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*Dionne Warwick was born on this date in 1940. She is a Black six-time Grammy Award-winning singer, UN ambassador, actress, and television host.
Marie Dionne Warrick was born in Orange, New Jersey, to Mancel Warrick and Lee Drinkard. Her mother was manager of the Drinkard Singers, and her father was a Pullman porter, chef, record promoter, and CPA. Dionne was named after her aunt on her mother's side. She had a sister, Delia ("Dee Dee"), who died in 2008, and a brother, Mancel Jr., who was killed in an accident in 1968 at age 21. She is the cousin of Whitney Houston. Her parents were African American, and she also has Native American, Brazilian and Dutch ancestry.
As a child, she was a Girl Scout for a while. After finishing East Orange High School in 1959, Warwick pursued her passion at the Hartt College of Music in West Hartford, Connecticut. She also worked with her group singing backing vocals for recording sessions in New York City. During one session, Warwick met Burt Bacharach, who hired her to record demos featuring songs written by him and lyricist Hal David. She later landed her record deal.
Warwick was signed to Bacharach's and David's production company, according to Warwick, which in turn was signed to Scepter Records in 1962 by Greenberg. The partnership would give Bacharach the freedom to produce Warwick without the control of the recording company. Warwick's musical ability and education would also allow Bacharach to compose more challenging tunes. In November 1962, Scepter Records released her first solo single, "Don't Make Me Over." Warwick had found out that "Make It Easy on Yourself," a song on which she had recorded the original demo and had wanted to be her first single release, had been given to another artist, Jerry Butler.
The demo version of "It's Love That Counts", along with her original demo of "Make It Easy on Yourself", would surface on Warwick's debut Scepter album, Presenting Dionne Warwick, released in early 1963. From the phrase "don't make me over", Bacharach and David created their first top 40 pop hit (#21) and a top 5 U.S. R&B hit. According to July 14, 1967, Time magazine article, she left school after "Don't Make Me Over" hit in 1962. She went on a tour of France, where critics crowned her "Paris' Black Pearl," having been introduced on stage at Paris Olympia that year by Marlene Dietrich.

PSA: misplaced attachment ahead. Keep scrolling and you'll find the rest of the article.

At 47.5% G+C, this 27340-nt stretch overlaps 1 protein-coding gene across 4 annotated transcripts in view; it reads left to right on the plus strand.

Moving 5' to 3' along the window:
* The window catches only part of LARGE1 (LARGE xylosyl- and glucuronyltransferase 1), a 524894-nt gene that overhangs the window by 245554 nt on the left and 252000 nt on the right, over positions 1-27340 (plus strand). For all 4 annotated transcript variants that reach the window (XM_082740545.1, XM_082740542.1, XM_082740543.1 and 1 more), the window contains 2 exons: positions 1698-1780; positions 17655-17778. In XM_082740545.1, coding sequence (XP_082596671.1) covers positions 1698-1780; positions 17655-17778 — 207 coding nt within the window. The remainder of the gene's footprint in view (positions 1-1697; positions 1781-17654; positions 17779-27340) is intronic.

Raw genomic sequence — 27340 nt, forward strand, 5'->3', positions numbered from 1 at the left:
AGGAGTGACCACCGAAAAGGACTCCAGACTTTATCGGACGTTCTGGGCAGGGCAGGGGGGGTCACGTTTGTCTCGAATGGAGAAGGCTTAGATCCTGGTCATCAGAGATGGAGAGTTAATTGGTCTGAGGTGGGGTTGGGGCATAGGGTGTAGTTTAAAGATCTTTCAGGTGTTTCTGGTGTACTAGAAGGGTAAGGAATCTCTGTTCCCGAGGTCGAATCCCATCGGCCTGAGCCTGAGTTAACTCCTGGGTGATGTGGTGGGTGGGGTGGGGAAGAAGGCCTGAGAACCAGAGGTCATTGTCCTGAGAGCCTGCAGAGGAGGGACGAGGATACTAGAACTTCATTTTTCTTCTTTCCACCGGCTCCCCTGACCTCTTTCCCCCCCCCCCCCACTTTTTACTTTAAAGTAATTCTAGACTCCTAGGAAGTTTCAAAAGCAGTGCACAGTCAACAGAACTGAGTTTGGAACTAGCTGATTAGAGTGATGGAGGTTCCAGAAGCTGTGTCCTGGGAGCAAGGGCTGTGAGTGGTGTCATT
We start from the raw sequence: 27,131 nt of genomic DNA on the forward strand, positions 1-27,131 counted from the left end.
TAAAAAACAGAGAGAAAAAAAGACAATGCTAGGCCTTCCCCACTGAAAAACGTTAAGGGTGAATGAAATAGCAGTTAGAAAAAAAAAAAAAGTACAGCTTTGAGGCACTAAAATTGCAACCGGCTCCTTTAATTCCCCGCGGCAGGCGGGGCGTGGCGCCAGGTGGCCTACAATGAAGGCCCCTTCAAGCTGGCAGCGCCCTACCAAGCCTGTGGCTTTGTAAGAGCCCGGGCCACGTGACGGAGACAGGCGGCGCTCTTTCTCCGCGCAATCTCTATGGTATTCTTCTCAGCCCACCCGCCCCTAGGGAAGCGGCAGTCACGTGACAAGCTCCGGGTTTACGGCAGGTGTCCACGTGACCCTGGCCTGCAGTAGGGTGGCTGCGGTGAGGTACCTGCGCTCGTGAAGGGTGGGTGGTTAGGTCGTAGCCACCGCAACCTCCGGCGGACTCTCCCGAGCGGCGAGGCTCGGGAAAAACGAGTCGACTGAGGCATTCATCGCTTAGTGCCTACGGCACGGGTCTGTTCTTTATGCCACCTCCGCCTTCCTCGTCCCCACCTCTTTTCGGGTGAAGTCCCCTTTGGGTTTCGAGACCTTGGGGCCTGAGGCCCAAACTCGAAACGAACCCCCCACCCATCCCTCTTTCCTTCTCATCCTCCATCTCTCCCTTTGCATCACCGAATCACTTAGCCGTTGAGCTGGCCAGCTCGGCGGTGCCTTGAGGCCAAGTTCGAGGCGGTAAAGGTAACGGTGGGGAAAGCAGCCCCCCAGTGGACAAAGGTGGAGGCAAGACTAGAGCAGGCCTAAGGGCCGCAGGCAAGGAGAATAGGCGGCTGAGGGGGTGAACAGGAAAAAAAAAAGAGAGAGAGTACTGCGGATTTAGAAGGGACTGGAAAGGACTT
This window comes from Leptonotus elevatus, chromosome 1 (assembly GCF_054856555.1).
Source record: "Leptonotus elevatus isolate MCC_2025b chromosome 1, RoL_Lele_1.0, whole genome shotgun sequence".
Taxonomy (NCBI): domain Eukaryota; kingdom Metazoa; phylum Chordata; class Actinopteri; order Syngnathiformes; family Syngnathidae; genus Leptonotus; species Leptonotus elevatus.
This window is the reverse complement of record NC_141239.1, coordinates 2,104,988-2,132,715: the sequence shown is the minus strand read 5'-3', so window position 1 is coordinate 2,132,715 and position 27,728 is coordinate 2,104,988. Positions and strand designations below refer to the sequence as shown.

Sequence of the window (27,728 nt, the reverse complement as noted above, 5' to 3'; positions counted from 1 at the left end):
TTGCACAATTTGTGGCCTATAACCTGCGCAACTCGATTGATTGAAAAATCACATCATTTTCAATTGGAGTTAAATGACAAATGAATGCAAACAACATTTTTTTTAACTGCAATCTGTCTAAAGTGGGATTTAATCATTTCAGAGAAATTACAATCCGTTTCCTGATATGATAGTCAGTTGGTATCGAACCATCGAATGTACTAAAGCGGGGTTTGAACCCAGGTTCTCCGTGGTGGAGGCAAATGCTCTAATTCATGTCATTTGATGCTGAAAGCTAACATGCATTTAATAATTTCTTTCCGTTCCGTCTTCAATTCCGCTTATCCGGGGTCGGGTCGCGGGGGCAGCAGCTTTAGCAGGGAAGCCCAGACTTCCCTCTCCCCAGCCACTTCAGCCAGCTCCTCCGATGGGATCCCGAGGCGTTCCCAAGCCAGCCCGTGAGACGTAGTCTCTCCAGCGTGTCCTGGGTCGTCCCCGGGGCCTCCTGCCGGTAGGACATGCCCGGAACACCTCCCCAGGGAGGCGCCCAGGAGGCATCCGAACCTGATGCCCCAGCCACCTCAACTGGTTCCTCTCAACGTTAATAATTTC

The two immediate follow-ups to "Don't Make Me Over" "This Empty Place" (with "B" side "Wishin' and Hopin' " later recorded by Dusty Springfield) and "Make the Music Play" charted briefly in the top 100. Her fourth single, "Anyone Who Had a Heart," released in November 1963, was Warwick's first top 10 pop hit (#8) in the U.S. and an international million-seller. This was followed by "Walk On By" in April 1964, another major international hit and million-seller that solidified her career. For the rest of the 1960s, Warwick was a fixture on the U.S. and Canadian charts, and much of her output from 1962 to 1971 was written and produced by the Bacharach/David team.
Warwick ranks among the 40 biggest hitmakers of the entire Pop era (1955–1999), based on the Billboard Hot 100 Pop Singles Charts. She is one of the most-charted female vocalists of all time, with 56 of her singles making the Billboard Hot 100 between 1962 and 1998 and 80 singles making all Billboard charts combined. She is former United Nations Global Ambassador for the Food and Agriculture Organization and United States Ambassador of Health. In 2011, the New Jazz style CD Only Trust Your Heart was released, featuring many Sammy Cahn songs. In March 2011, Warwick appeared on The Celebrity Apprentice 4. Her charity was the Hunger Project. She was dismissed from her "apprenticeship" to Donald Trump during the fourth season.
In February 2012, Warwick performed "Walk On By" on The Jonathan Ross Show. She also received the Goldene Kamera Musical Lifetime Achievement Award in Germany and performed "That's What Friends Are For" at the ceremony. In 2012, Warwick headlined the World Hunger Day concert at London's Royal Albert Hall. She sang the anthem, One World One Song, specially written for the Hunger Project, and was joined by Joe McElderry, the London Community Gospel Choir, and a choir from Woodbridge School, Woodbridge, Suffolk. In 2012, the 50th anniversary CD, NOW, was released; Warwick recorded 12 Bacharach/David tracks. On September 19, 2013, she collaborated with country singer Billy Ray Cyrus for his song "Hope Is Just Ahead."
In 2014, the duet's album Feels So Good was released. In 2015, Warwick's website released the Tropical Love EP with five unreleased tracks from the Aquarel Do Brasil Sessions in 1994 - To Say Goodbye (Pra Dizer Adeus) with Edu Lobo - Love Me - Lullaby - Bridges (Travessia) - Rainy Day Girl with Ivan Lins. In 2016, she was inducted into the Rhythm & Blues Hall of Fame. In 2017, she performed a benefit in Chicago for the Center on Halstead, an organization that contributes to the LGBTQ community. Rahm Emanuel and Barack Obama co-chaired this event. In 2020, she appeared as the Mouse on season 3 of The Masked Singer.